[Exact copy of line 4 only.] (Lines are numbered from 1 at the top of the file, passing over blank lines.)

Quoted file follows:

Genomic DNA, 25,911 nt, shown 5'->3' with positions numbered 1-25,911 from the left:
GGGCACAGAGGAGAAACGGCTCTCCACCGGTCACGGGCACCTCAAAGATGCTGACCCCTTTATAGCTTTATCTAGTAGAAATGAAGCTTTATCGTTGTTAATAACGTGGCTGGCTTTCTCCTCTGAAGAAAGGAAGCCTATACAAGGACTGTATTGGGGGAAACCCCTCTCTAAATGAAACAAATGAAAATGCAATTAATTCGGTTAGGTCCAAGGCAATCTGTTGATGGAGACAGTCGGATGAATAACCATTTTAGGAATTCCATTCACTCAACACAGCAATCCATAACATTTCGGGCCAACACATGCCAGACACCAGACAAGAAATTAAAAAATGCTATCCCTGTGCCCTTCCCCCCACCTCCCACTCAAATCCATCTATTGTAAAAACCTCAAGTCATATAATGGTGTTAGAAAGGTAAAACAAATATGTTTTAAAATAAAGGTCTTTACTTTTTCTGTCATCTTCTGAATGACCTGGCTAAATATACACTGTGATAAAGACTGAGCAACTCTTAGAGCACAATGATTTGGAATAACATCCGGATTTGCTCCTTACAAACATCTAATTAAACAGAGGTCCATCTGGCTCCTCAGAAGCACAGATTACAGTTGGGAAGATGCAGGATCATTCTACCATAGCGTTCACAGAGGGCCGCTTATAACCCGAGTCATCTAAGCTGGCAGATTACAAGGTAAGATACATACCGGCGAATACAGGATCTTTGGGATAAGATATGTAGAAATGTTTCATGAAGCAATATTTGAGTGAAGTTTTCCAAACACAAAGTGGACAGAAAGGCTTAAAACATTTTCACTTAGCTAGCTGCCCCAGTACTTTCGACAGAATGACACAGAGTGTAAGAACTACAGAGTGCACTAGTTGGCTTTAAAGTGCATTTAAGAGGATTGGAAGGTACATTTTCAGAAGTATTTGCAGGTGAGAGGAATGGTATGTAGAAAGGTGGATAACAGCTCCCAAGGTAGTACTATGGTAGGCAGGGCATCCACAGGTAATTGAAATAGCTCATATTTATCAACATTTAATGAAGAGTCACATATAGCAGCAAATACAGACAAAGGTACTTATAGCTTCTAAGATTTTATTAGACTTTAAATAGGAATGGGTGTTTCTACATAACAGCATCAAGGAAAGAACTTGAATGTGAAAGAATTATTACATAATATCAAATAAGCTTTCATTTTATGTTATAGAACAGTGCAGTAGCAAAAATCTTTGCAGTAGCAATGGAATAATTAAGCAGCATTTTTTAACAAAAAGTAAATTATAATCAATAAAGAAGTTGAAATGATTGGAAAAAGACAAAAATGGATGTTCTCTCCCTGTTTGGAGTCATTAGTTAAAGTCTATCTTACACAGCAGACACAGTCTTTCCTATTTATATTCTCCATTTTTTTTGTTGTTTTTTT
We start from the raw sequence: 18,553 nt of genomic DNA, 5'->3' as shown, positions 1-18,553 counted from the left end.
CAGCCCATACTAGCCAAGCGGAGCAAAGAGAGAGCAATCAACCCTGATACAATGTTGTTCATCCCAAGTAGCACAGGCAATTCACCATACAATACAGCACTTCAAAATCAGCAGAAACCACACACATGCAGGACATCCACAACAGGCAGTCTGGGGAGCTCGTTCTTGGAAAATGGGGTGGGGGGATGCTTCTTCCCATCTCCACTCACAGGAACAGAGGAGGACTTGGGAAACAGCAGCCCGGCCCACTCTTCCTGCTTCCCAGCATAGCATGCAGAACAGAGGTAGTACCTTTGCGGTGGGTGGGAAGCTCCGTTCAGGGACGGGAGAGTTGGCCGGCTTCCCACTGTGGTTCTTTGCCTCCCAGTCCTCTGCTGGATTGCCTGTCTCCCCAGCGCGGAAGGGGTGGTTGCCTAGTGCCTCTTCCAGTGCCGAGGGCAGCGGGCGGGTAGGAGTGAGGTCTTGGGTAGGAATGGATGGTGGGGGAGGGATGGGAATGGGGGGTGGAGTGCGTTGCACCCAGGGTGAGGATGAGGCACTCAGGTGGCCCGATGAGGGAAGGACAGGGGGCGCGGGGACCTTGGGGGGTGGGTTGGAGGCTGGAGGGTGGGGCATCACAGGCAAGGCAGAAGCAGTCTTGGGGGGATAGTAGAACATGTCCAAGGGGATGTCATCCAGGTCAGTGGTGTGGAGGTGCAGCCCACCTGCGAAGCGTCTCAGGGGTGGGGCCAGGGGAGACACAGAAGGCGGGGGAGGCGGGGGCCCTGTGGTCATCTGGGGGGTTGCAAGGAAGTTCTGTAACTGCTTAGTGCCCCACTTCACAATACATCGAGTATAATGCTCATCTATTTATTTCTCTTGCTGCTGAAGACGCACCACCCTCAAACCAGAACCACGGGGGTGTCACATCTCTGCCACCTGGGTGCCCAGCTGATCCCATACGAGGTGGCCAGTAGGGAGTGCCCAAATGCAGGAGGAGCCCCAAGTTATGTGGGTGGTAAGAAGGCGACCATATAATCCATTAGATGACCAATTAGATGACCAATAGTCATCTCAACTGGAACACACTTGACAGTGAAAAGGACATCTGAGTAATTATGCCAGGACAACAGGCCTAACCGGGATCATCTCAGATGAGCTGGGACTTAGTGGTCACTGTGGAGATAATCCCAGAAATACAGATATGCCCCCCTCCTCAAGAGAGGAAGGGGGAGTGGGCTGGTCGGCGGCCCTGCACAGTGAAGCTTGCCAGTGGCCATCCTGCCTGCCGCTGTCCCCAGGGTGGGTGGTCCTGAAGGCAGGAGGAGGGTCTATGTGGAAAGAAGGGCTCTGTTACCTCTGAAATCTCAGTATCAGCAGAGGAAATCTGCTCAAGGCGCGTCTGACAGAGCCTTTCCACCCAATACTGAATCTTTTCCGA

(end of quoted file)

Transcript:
CAGCCCATACTAGCCAAGCGGAGCAAAGAGAGAGCAATCAACCCTGATACAATGTTGTTCATCCCAAGTAGCACAGGCAATTCACCATACAATACAGCACTTCAAAATCAGCAGAAACCACACACATGCAGGACATCCACAACAGGCAGTCTGGGGAGCTCGTTCTTGGAAAATGGGGTGGGGGGATGCTTCTTCCCATCTCCACTCACAGGAACAGAGGAGGACTTGGGAAACAGCAGCCCGGCCCACTCTTCCTGCTTCCCAGCATAGCATGCAGAACAGAGGTAGTACCTTTGCGGTGGGTGGGAAGCTCCGTTCAGGGACGGGAGAGTTGGCCGGCTTCCCACTGTGGTTCTTTGCCTCCCAGTCCTCTGCTGGATTGCCTGTCTCCCCAGCGCGGAAGGGGTGGTTGCCTAGTGCCTCTTCCAGTGCCGAGGGCAGCGGGCGGGTAGGAGTGAGGTCTTGGGTAGGAATGGATGGTGGGGGAGGGATGGGAATGGGGGGTGGAGTGCGTTGCACCCAGGGTGAGGATGAGGCACTCAGGTGGCCCGATGAGGGAAGGACAGGGGGCGCGGGGACCTTGGGGGGTGGGTTGGAGGCTGGAGGGTGGGGCATCACAGGCAAGGCAGAAGCAGTCTTGGGGGGATAGTAGAACATGTCCAAGGGGATGTCATCCAGGTCAGTGGTGTGGAGGTGCAGCCCACCTGCGAAGCGTCTCAGGGGTGGGGCCAGGGGAGACACAGAAGGCGGGGGAGGCGGGGGCCCTGTGGTCATCTGGGGGGTTGCAAGGAAGTTCTGTAACTGCTTAGTGCCCCACTTCACAATACATCGAGTATAATGCTCATCTATTTATTTCTCTTGCTGCTGAAGACGCACCACCCTCAAACCAGAACCACGGGGGTGTCACATCTCTGCCACCTGGGTGCCCAGCTGATCCCATACGAGGTGGCCAGTAGGGAGTGCCCAAATGCAGGAGGAGCCCCAAGTTATGTGGGTGGTAAGAAGGCGACCATATAATCCATTAGATGACCAATTAGATGACCAATAGTCATCTCAACTGGAACACACTTGACAGTGAAAAGGACATCTGAGTAATTATGCCAGGACAACAGGCCTAACCGGGATCATCTCAGATGAGCTGGGACTTAGTGGTCACTGTGGAGATAATCCCAGAAATACAGATATGCCCCCCTCCTCAAGAGAGGAAGGGGGAGTGGGCTGGTCGGCGGCCCTGCACAGTGAAGCTTGCCAGTGGCCATCCTGCCTGCCGCTGTCCCCAGGGTGGGTGGTCCTGAAGGCAGGAGGAGGGTCTATGTGGAAAGAAGGGCTCTGTTACCTCTGAAATCTCAGTATCAGCAGAGGAAATCTGCTCAAGGCGCGTCTGACAGAGCCTTTCCACCCAATACTGAATCTTTTCCGA